Miyake became an internationally recognized name in the s together with Japanese designers Rei Kawakubo and Yohji Yamamoto, who presented their avant-garde creations alongside his fresh, boldly coloured work during the Paris ready-to-wear collections. Miyake had begun experimenting on A-POC more than 10 years earlier with textile expert Dai Fujiwara before launching it commercially in Insisting that A-POC was an ensemble piece, he refused to imprint his name on that collection.
He sold it simply as a long tube of jersey, and it was then up to the customer to cut and shape it. In addition to his clothing, Issey Miyake was known for his collection of perfumes and colognes. The light scent, which was inspired by water, was hugely influential, helping to popularize oceanic perfumes.
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Graphic designthe art and profession of selecting and arranging visual elements—such as typography, images, symbols, and colours—to convey a message to an audience. Guy LarocheFrench couturier known for designing elegant fashions at moderate prices. Hubert de GivenchyFrench fashion designer noted for his couture and ready-to-wear designs, especially those he created for the actress Audrey Hepburn. At 17 he was apprenticed to….Issey Miyake is a famous Japanese fashion designer, the founder of his own fashion brand, the first fashion designer from the land of the rising sun who received recognition in Paris.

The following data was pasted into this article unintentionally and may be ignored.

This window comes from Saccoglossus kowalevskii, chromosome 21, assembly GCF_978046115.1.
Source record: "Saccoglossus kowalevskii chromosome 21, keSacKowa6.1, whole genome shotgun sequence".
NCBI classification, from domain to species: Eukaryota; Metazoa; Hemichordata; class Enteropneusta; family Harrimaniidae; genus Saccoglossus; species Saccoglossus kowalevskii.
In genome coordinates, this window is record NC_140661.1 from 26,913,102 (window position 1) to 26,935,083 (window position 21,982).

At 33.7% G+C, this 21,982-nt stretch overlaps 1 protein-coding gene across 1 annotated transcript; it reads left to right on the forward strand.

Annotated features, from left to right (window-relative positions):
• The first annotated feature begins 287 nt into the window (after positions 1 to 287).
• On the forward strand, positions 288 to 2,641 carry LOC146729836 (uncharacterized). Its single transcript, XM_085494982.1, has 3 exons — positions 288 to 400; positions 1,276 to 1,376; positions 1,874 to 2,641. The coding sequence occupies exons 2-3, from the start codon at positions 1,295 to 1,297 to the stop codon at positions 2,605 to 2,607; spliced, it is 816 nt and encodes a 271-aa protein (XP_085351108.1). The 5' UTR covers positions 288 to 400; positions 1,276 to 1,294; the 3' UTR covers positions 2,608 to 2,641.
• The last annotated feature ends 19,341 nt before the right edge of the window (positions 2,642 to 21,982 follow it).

Born on April 22,in the Japanese city of Hiroshima. Inafter finishing the art school, Issey moves to Tokyo, where he studies at the graphic design faculty of the prestigious Tama Art University. Receives a diploma with honors inand gets a job offer as an assistant in the fashion house of Guy Laroche. A year later, the young man starts working for Hubert de Givenchy. Some time later, Issey Miyake decides to move to the world of the popular culture and pop art — the United States, where he lives in New York and works as a stylist in the studio of the fashion designer Geoffrey Beene.
However, later Issey decides to leave the United States and returns to his homeland. After returning to Japan, with the help of his friend Tomoko Komuru, Miyake begins to work on creating his own brand — Miyake Design Studio.
InIssey Miyake presents his spring-summer collection under his own brand name.Google fotos gezichtsherkenning
Intakes part in Parisian and New York fashion weeks. The very first models created by Miyake impress the public because unlike any other it was fundamentally new. The designer borrows a desire for comfort and versatility, multi-layered and free wide cut from the Japanese traditions of costume.